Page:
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Councils in England are set to increase council tax by up to the maximum 3.99% allowed, while London maintains a virtual freeze, figures released today by the Chartered Institute of Public Finance and Accountancy (CIPFA) reveal.
In its annual council tax survey, CIPFA finds that council tax in England (excluding London) will rise by an average 3.6%, adding £54 to the average Band D bill. However, Greater London council tax payers will see an average increase of just 0.6% or £8.04.
As highlighted during the Treasury’s 2015 Spending Review, councils are entitled to a 1.99% general increase on last year’s council tax, plus 2% on top for councils providing adult social care.
Across the country, households will see the largest increase in council tax since 2008. The figures, on the whole, reflect changes being made to the revenue support grant (RSG), a grant provided by Central Government to local authorities each year.
To meet the Office of Budget Responsibility (OBR) projections, outlined in the 2015 Spending Review, council tax will need to rise by 3.8% per year over the next four years, potentially adding £181 to the average Band D bill in England by 2020. This marks a significant policy change. Previously, the Government strongly encouraged councils not to increase their council tax by offering a freeze grant to compensate. The freeze grant is no longer offered.
Rob Whiteman, CIPFA Chief Executive said: “Councils have made by far the biggest efficiencies in the public sector and with the Government incentives over the last Parliament council tax has remained relatively static. But things have changed. Councils are effectively being encouraged by Government to raise council tax, which marks a contrast to its stance in previous years.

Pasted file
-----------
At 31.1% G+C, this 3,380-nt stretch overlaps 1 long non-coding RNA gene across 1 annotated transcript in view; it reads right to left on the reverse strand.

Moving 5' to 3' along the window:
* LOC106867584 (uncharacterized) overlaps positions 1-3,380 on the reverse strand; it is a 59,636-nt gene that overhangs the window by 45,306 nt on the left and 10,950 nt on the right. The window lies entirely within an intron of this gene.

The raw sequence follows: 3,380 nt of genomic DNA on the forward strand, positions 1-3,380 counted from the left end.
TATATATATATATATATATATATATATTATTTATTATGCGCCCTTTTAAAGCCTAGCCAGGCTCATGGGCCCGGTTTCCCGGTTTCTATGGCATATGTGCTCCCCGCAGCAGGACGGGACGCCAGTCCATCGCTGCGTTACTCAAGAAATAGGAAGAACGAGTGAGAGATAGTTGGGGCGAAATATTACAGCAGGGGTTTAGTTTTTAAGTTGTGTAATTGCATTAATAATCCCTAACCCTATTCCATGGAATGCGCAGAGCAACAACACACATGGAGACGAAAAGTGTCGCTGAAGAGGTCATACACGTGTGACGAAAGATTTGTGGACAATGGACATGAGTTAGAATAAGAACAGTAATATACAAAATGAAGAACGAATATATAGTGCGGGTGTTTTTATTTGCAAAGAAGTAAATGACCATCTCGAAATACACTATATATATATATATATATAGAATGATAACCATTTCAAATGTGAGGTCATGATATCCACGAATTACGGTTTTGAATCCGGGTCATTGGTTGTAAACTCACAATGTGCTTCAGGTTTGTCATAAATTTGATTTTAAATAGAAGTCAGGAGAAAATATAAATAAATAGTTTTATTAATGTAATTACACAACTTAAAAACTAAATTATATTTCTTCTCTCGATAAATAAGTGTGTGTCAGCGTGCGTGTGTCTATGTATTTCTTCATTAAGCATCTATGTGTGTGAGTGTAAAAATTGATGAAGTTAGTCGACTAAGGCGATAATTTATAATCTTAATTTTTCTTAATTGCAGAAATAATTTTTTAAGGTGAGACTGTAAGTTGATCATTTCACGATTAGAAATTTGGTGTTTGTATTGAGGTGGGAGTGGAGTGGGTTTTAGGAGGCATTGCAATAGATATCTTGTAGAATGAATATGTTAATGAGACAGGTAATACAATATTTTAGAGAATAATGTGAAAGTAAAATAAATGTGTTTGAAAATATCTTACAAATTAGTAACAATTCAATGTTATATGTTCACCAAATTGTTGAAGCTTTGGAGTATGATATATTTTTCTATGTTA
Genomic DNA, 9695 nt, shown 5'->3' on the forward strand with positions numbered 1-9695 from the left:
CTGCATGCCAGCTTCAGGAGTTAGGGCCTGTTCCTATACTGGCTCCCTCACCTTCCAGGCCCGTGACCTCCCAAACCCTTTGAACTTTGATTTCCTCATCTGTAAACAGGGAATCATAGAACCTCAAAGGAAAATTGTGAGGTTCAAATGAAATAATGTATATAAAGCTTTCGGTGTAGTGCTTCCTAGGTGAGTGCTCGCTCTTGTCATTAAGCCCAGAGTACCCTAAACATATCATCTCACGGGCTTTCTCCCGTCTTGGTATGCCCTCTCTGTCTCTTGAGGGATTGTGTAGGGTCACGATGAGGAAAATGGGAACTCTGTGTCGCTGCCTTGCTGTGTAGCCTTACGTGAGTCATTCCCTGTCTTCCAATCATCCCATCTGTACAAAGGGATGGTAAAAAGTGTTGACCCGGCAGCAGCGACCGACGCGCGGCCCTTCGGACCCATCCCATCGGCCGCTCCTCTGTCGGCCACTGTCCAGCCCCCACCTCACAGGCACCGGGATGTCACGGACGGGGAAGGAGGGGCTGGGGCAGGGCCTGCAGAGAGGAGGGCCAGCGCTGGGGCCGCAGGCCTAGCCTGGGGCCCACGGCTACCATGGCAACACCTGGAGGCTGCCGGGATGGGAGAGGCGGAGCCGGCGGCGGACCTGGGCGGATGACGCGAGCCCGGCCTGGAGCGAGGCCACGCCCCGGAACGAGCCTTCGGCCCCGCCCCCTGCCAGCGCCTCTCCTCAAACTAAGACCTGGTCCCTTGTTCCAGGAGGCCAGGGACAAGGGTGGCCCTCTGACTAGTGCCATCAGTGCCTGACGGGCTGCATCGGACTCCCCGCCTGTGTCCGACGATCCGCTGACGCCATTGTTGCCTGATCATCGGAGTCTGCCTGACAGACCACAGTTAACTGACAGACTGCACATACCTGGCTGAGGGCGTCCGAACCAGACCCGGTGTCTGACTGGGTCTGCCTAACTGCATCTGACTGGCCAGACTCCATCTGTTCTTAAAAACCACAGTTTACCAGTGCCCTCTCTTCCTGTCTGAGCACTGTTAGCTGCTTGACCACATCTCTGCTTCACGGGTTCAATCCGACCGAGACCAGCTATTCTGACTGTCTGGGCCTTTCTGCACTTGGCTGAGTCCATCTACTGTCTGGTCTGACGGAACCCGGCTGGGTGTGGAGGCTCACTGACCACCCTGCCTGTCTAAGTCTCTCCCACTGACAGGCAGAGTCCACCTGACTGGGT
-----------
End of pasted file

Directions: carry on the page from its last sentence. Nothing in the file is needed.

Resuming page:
"Over the next four years, Government will be making fundamental changes to how councils are funded, essentially withdrawing Whitehall grants by allowing councils to keep more local business rates. This is a very positive move for local democracy, but there must be clarity on the detail of the new system to show how relatively less well-resourced authorities will fare."
Each council makes its own decision on tax rises and there will be several contributing factors to why London has a lower than average council tax, not least because the Greater London Authority (GLA) has reduced its precepts. If you exclude these reductions, the average Band D bill for London would have seen an increase of 2.7%. This is still less than the rest of the country and so it is likely that London authorities, whilst often high need authorities, are generally less reliant on council tax than the rest of the country. The political cycle with Mayor of London elections may be a factor.
Total adult social care precept income for England in 2016/17 will be £385.2m out of a total possible amount of £ 394.3m
Inner London has the lowest average Band D increase in 2016/17 at £4.96, while the North East has the highest at £59.62
CIPFA Council Tax Survey by Numbers
Average Band D Equivalent
Based on 69% Billing response
(including Parish / Community)
76% of billing responders confirmed
Based on 94% Precepting response
96% of precepting responders confirmed
Other Non-Metropolitan Authorities
England (excluding London)
South East (excluding London)
East of England
Yorkshire & the Humber
CIPFA’s Council Tax Survey was based on 314 responses to questionnaires sent to 420 authorities in England and Wales - a 75% response rate
Of the 314 respondents from England, 283 will be increasing their council tax
The survey results, upon which this release is based, will be updated regularly on the CIPFA stats website. The site also contains further information to assist in understanding the council tax change.
Referring to RSG, CIPFA’s briefing for the 2015 Local Government Settlement: CIPFA Briefings
Council tax referendum rules:
English authorities can raise Local Council Tax by up to 1.99% on last year without the need for a referendum. Exceptions include:
The Greater London Authority (GLA) is the strategic authority for London and supports the Mayor and the London Assembly. The GLA’s five functional bodies:
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